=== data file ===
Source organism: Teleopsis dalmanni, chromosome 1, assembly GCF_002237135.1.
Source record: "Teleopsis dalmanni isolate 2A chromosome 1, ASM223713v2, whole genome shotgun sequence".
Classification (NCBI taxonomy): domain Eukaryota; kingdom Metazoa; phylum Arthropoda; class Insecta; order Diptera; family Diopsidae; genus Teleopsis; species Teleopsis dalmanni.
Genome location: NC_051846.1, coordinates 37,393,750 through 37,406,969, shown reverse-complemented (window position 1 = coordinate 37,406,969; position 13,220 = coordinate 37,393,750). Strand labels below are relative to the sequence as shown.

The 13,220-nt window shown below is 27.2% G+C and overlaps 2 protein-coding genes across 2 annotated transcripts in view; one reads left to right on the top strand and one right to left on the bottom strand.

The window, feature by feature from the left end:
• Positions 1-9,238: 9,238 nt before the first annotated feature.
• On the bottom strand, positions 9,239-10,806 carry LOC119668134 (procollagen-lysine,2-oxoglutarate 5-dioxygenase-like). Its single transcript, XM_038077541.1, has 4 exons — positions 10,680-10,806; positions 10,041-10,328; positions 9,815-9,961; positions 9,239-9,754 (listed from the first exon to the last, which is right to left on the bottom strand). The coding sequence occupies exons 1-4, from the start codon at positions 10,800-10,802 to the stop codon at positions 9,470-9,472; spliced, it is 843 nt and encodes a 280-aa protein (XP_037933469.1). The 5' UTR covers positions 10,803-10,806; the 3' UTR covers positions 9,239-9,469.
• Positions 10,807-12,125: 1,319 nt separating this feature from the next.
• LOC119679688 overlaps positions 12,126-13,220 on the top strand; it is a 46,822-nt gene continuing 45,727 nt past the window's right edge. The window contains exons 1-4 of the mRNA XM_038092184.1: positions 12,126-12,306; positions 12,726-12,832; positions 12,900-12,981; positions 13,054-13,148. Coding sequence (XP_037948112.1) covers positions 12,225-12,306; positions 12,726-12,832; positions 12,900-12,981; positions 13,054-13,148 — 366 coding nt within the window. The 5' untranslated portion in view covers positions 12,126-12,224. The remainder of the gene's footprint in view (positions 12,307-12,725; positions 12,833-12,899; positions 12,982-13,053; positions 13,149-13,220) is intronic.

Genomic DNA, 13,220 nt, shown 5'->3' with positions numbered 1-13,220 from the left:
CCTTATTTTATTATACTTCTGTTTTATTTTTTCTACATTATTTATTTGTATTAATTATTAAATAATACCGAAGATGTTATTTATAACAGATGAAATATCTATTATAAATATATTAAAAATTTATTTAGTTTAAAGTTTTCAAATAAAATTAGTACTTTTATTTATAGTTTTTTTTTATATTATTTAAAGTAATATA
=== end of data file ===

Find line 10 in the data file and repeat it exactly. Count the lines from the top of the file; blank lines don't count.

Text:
• LOC119679688 overlaps positions 12,126-13,220 on the top strand; it is a 46,822-nt gene continuing 45,727 nt past the window's right edge. The window contains exons 1-4 of the mRNA XM_038092184.1: positions 12,126-12,306; positions 12,726-12,832; positions 12,900-12,981; positions 13,054-13,148. Coding sequence (XP_037948112.1) covers positions 12,225-12,306; positions 12,726-12,832; positions 12,900-12,981; positions 13,054-13,148 — 366 coding nt within the window. The 5' untranslated portion in view covers positions 12,126-12,224. The remainder of the gene's footprint in view (positions 12,307-12,725; positions 12,833-12,899; positions 12,982-13,053; positions 13,149-13,220) is intronic.